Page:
by Tad Lindley
He thought that he had me in checkmate, “Do you realize there’s a man in your church who drinks beer?” In between the lines he was trying to destroy the credibility of the church based on the behavior of people that were attending. Now of course I knew that this fellow at church was drinking beer. In fact it was worse than that. He wasn’t just drinking it, he was manufacturing it in a local option situation which is a class whatever felony pursuant to AS 04.11.491(a).
Not a Mr. Holiness competition
Weightlifters have the Mr. Universe competition, the cosmetics and fashion industry have the Ms. America competition, and some people think that the church should be a Mr. Holiness and Mrs. Holiness competition. They expect that when they come to church, they will see only the finest specimens of righteous and holy living in the town. Then when they see someone with a snuff can in their back pocket, or someone cramping up with a runny nose, because they’re out of money and out of heroin the thought comes to their mind, “What are they doing here? Hypocrites. This church must be full of hypocrites, I’m never coming back again!”
Try this one on for size
Imagine you go to the YKHC hospital here for a checkup. YKHC prides itself on competent health care. But when you are waiting to be seen, you notice that there are some sick people in the waiting room. You tell yourself, “What a joke. These guys are hypocrites. This is supposed to be a “health” corporation and yet the waiting area is full of sick people. I’m outta here!” Inasmuch as a hospital is for people who are trying to get healthier, the church is a place where people at all stages of spiritual growth are trying to get closer to God. In fact when they confronted Jesus for allowing sinners to be in his circle of friends he told them this, “Healthy people don’t need a doctor–sick people do. I have come to call not those who think they are righteous, but those who know they are sinners.” (Mark 2:17 NLT)
When the doctor has booze on his breath
Suppose you go to see the doctor and he’s got booze on his breath, wheezing, 200 pounds overweight, pack of Lucky Strikes in his pocket, crumbs on his tie, and a bag of pork rinds on the counter. If he was a patient in the waiting room, no big deal, but he’s not, he’s the doctor. We have to ask ourselves, “Do I want to take life-prolonging health advice from this guy?” Of course not, because the moment he tells you to quit tobacco or quit eating chips you realize he is a hypocrite.
Drunken priests hit by lightning
Switch back to the church. God has a higher standard for those who serve in church leadership. Starting with Nadab and Abihu in Leviticus 10, the ministry has been held to a higher standard. Apparently these guys showed up drunk and attempted to worship the Lord. It didn’t end well for them. The committed saints (saints as in the Bible meaning of the word, which is to say church members) of God are going to be the first ones judged by God: For the time is come that judgment must begin at the house of God…(I Peter 4:17)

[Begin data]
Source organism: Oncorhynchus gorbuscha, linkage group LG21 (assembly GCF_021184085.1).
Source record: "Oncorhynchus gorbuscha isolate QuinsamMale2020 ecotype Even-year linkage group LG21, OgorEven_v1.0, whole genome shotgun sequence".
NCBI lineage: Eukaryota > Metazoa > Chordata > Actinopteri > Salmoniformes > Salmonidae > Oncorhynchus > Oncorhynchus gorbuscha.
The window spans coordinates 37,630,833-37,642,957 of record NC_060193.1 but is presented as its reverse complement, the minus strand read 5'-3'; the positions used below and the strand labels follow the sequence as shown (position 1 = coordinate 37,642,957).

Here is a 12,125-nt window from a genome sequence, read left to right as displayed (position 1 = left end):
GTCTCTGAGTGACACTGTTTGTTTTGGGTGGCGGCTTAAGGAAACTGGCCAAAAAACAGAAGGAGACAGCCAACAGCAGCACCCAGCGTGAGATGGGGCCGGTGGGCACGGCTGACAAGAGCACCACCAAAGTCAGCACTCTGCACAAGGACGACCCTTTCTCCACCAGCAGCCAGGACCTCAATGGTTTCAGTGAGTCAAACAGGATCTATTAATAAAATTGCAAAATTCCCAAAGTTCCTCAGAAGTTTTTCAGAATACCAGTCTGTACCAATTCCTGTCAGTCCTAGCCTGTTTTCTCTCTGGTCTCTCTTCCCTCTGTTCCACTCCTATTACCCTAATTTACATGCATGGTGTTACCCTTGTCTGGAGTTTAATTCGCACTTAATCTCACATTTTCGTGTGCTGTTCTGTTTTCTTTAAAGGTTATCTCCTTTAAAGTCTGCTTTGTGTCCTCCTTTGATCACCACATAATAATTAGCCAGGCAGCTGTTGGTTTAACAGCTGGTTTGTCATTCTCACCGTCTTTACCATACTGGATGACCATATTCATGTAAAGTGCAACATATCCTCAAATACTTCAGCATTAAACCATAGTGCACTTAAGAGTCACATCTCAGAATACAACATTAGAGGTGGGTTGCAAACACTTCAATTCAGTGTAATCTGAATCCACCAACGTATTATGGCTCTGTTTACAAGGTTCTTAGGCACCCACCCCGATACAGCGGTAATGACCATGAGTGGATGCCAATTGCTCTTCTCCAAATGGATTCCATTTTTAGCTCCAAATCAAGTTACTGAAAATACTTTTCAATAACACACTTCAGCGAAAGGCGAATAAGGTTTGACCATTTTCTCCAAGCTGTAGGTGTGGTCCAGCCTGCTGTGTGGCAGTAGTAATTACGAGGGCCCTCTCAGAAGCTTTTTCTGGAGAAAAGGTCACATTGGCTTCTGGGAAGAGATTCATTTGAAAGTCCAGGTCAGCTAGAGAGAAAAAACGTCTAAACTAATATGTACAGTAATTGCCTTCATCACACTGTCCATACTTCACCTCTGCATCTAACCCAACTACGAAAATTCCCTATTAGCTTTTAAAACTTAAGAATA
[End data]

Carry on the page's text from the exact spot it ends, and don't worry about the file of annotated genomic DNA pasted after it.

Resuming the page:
Don’t confuse a help-seeker with a hypocrite
Just because a dope smoker or a gambling addict is going to church, it does not make them a hypocrite. If they are drawn by God and on a collision course with repentance please do not mistake them for a hypocrite. On the other hand, if someone is in a position of leadership and living in unrepentant sin, they are a hypocrite. We want nicotine addicts coming to church, however, if the preacher gets up in the pulpit once on Wednesday and twice on Sunday and preaches about the delivering power of God, but then is having a snuff every night after dinner, something doesn’t line up. We want drug addicts coming to church, but if the choir leader smokes a little crack, (but only when she goes to Anchorage), then how can she lead songs like He Set me Free? We want people who don’t understand the Bible’s teaching on lifestyle in the house of God, but if the special singer gets up and he’s got a ponytail, or she’s got a haircut, how can they sincerely sing songs like I Surrender All (see I Corinthians 11:1-16 for how God wants our hair to look). We want gambling addicts to hear about the power in the name of Jesus, but how can a Sunday school teacher teach the kids songs about J-E-S-U-S when he spends five nights a week hoping he can yell, “B-I-N-G-O!”? We want couples who are shacking up to come for Bible study, but when nothing changes and we put them into a position of Youth Leader, we are completely undermining the teaching of Jesus on fornication (Matthew 15:19, I Corinthians 6:9).
Are there hypocrites in the house?
I hope that we have alcoholics and drug addicts and people struggling with all manner of sin coming to church. That is what Jesus came for, to call us out of darkness into his marvelous light (I Peter 2:9). Now I hope that those same people after a short period of time surrender their lives to the grace and power of Jesus Christ. When an unrepentant sinner comes into a house of prayer it does not make them a hypocrite. A hypocrite is a person who is masquerading as believing the Bible, a piano player, a choir member, a preacher, a teacher, and yet they are blatantly disregarding the teachings of the Bible. If there is such a person who has the spirit of Nadab and Abihu, then they need to be asked to step down until they have repented of their disobedience and demonstrated that they can live a holy and separate life. If they refuse to do that, then perhaps like the money changers of old (John 2:13-16), it’s time for them to go lest the church have hypocrites in its midst.
Tad Lindley is a minister at the United Pentecostal Church in Bethel, AK.